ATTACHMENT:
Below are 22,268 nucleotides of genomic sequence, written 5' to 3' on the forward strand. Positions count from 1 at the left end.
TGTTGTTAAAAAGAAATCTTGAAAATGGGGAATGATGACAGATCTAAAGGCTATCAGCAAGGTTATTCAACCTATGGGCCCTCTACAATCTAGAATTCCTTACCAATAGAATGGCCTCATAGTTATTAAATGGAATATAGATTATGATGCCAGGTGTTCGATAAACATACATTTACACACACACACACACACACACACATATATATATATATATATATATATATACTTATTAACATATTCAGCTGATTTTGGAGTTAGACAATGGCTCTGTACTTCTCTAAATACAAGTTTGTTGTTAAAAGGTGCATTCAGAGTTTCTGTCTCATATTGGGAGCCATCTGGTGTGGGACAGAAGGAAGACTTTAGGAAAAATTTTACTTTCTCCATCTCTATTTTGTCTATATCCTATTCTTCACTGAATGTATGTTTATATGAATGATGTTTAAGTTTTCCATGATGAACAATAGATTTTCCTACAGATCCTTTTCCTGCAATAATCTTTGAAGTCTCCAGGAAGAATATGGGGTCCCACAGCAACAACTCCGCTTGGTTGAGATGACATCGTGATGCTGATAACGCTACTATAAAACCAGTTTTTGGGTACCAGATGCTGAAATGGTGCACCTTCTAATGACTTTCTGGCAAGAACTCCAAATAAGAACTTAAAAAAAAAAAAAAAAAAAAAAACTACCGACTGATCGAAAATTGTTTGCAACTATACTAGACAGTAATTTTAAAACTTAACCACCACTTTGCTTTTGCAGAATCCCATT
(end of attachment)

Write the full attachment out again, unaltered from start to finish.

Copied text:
Below are 22,268 nucleotides of genomic sequence, written 5' to 3' on the forward strand. Positions count from 1 at the left end.
TGTTGTTAAAAAGAAATCTTGAAAATGGGGAATGATGACAGATCTAAAGGCTATCAGCAAGGTTATTCAACCTATGGGCCCTCTACAATCTAGAATTCCTTACCAATAGAATGGCCTCATAGTTATTAAATGGAATATAGATTATGATGCCAGGTGTTCGATAAACATACATTTACACACACACACACACACACACACATATATATATATATATATATATATATACTTATTAACATATTCAGCTGATTTTGGAGTTAGACAATGGCTCTGTACTTCTCTAAATACAAGTTTGTTGTTAAAAGGTGCATTCAGAGTTTCTGTCTCATATTGGGAGCCATCTGGTGTGGGACAGAAGGAAGACTTTAGGAAAAATTTTACTTTCTCCATCTCTATTTTGTCTATATCCTATTCTTCACTGAATGTATGTTTATATGAATGATGTTTAAGTTTTCCATGATGAACAATAGATTTTCCTACAGATCCTTTTCCTGCAATAATCTTTGAAGTCTCCAGGAAGAATATGGGGTCCCACAGCAACAACTCCGCTTGGTTGAGATGACATCGTGATGCTGATAACGCTACTATAAAACCAGTTTTTGGGTACCAGATGCTGAAATGGTGCACCTTCTAATGACTTTCTGGCAAGAACTCCAAATAAGAACTTAAAAAAAAAAAAAAAAAAAAAAACTACCGACTGATCGAAAATTGTTTGCAACTATACTAGACAGTAATTTTAAAACTTAACCACCACTTTGCTTTTGCAGAATCCCATT